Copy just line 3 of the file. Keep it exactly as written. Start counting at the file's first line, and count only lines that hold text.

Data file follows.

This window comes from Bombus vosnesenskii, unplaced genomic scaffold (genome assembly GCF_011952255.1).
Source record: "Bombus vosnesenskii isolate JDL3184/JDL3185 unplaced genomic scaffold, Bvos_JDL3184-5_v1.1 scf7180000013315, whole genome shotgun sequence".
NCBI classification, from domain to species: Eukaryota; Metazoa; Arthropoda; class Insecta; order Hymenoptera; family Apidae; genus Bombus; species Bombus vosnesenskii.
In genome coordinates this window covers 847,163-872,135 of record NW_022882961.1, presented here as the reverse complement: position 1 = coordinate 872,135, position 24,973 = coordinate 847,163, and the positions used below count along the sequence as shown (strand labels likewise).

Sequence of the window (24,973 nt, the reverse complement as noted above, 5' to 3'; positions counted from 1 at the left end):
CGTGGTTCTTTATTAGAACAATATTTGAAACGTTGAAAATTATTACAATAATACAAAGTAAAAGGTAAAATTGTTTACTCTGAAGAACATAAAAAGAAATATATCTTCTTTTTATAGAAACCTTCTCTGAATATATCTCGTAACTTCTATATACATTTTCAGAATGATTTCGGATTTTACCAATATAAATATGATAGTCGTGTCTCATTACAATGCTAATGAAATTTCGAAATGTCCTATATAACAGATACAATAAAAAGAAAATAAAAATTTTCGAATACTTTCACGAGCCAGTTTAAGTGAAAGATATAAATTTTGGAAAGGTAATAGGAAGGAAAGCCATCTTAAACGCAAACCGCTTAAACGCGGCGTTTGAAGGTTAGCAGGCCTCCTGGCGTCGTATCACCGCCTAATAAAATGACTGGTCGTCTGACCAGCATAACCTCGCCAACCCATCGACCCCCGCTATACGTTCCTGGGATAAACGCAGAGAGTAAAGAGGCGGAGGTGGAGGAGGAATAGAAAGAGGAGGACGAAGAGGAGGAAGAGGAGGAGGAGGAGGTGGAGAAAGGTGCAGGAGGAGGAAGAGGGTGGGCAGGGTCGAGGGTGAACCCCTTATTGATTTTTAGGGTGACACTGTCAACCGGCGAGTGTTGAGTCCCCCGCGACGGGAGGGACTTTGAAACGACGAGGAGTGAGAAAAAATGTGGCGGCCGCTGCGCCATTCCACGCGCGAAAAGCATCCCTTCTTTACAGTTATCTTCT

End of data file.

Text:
NCBI classification, from domain to species: Eukaryota; Metazoa; Arthropoda; class Insecta; order Hymenoptera; family Apidae; genus Bombus; species Bombus vosnesenskii.